From these passages it would appear that the Jews, themselves instigated the persecution of the early believers.  The early believers could be expected to be persecuted which could mean physical violence and expulsion from where they lived.  This would mean that they would have lost their families, their jobs/businesses, and they could expect to be cheated and bullied.  I wonder how much of this is going on here in Milwaukee.  Are unbelieving Jews causing so much of the problems for Christians today, even though Christians have been the greatest allies of Jews.  They are bringing on their own destruction.  They are undermining their own position.

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Posted on 05/19/2014 10:36 AM by Larry G
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Monday, 19 May 2014
What kind of man is Paul?
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What does Acts 14:19-20 tell you about Paul’s character?

Acts 14:19-20

19 Then some Jews came from Antioch and Iconium and won the crowd over. They stoned Paul and dragged him outside the city, thinking he was dead. 20 But after the disciples had gathered around him, he got up and went back into the city. The next day he and Barnabas left for Derbe.

He’s courageous, committed, and persistent.  He stays the course.  Think about this: after they drag him out of the city and basically kill him by smashing his head with rocks, he revives and GOES BACK INTO THE CITY.  Now THAT is commitment!

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Posted on 05/19/2014 11:59 AM by Larry G
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Sunday, 18 May 2014
Paul Addresses the Gentiles
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Acts 14:15-17 gives us our first example of what Paul and Barnabas preached to purely Gentile audiences, as opposed to Jews, proselytes, and God-fearers.  In addition to proclaiming Jesus, what did the apostles have to explain to pagans that they didn’t have to say to Jews and God-fearers?

The Jews knew that God had created all things and that He maintained them.  They had been provided with the knowledge of why the world is as it is, why there are crops, who made them grow, etc.  But the pagans need to be reoriented or motivated to look at the world and to give them a context for the good news.

Acts 14:15-17 (Complete Jewish Bible)

15 “Men! Why are you doing this? We’re just men, human like you! We are announcing Good News to you – turn from these worthless things to the living God who made heaven and earth and the sea and everything in them! 16 In times past, he allowed all peoples to walk in their own ways; 17 yet he did not leave himself without evidence of his nature; because he does good things, giving you rain from heaven and crops in their seasons, filling you with food and your hearts with happiness!”

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Posted on 05/18/2014 11:52 AM by Larry G
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Saturday, 17 May 2014
People's Religious Beliefs
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The Lystrians reacted to the healing of the lame man like typical rural pagans of that time (14:8-13).  What do you learn from this incident about the religious beliefs of those people—the assumptions that Paul and Barnabas had to overcome?  (List as many observations as you can.)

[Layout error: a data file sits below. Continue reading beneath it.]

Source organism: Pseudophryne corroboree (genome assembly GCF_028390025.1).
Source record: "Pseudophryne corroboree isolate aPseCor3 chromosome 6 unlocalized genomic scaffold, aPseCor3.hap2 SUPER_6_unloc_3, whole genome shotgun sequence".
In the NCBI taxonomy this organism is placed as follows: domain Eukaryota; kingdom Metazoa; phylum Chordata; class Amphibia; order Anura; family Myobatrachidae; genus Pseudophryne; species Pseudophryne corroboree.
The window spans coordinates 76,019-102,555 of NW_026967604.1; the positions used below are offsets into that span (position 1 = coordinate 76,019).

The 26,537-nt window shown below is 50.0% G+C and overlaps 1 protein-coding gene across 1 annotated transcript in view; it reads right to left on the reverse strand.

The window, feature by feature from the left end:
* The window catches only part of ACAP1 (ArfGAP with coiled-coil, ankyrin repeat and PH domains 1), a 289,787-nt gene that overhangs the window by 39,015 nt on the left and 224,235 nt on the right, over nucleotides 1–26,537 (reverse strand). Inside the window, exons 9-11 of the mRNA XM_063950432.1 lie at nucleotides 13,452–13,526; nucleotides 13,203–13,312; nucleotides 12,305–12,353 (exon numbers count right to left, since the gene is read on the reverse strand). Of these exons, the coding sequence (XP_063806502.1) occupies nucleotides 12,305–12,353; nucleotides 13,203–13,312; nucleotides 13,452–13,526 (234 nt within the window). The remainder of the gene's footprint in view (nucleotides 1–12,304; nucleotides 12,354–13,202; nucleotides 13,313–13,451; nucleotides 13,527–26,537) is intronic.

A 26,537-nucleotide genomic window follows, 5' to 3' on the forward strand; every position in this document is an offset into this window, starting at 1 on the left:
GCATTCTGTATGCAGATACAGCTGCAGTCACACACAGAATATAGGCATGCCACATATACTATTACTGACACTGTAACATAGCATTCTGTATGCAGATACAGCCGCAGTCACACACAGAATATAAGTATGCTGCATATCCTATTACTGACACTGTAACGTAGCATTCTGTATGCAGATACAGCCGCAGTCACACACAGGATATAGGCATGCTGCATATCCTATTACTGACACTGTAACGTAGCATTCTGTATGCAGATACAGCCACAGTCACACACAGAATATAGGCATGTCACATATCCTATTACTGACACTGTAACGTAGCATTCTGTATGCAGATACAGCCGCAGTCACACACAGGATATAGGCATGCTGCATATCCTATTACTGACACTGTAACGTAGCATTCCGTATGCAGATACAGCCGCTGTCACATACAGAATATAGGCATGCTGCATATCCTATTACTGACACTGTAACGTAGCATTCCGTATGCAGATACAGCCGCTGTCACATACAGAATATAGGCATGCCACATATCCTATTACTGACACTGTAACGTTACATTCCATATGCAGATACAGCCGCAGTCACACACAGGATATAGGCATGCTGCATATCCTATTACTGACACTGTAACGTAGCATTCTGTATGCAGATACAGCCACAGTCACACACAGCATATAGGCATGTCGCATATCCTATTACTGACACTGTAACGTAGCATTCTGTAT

Acts 14:8-17(Complete Jewish Bible)

8 There was a man living in Lystra who could not use his feet – crippled from birth, he had never walked. 9 This man listened to Sha’ul speaking. Sha’ul, looking at him intently and seeing that he had faith to be healed, 10 said with a loud voice, “Stand up on your feet!” He jumped up and began to walk. 11 When the crowds saw what Sha’ul had done, they began to shout in the Lycaonian language, “The gods have come down to us in the form of men!” 12 They began calling Bar-Nabba “Zeus” and Sha’ul “Hermes,” since he did most of the talking; 13 and the priest of Zeus, whose temple was just outside the city, brought bulls and wreaths to the city gates, intending to offer a sacrifice to them with the people.  14 When the emissaries Bar-Nabba and Sha’ul heard of it, they tore their clothes and ran into the crowd, shouting, 15 “Men! Why are you doing this? We’re just men, human like you! We are announcing Good News to you – turn from these worthless things to the living God who made heaven and earth and the sea and everything in them! 16 In times past, he allowed all peoples to walk in their own ways; 17 yet he did not leave himself without evidence of his nature; because he does good things, giving you rain from heaven and crops in their seasons, filling you with food and your hearts with happiness!”

 

  • Men can be as gods.
  • The gods can heal people
  • People worship other people
  • People want to worship something
  • People are ignorant regarding who really created them and keeps them alive. 
  • People just take it for granted who provides for them.
  • People don’t consider the world around them.
  • People think that the gods are just like them
  • People are afraid of the gods
  • People have the wrong idea of what sacrifices God really wants
  • People take God for granted
  • People think that the gods or God is aloof and doesn’t have much to do with their everyday life.
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Posted on 05/17/2014 11:47 AM by Larry G
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Saturday, 17 May 2014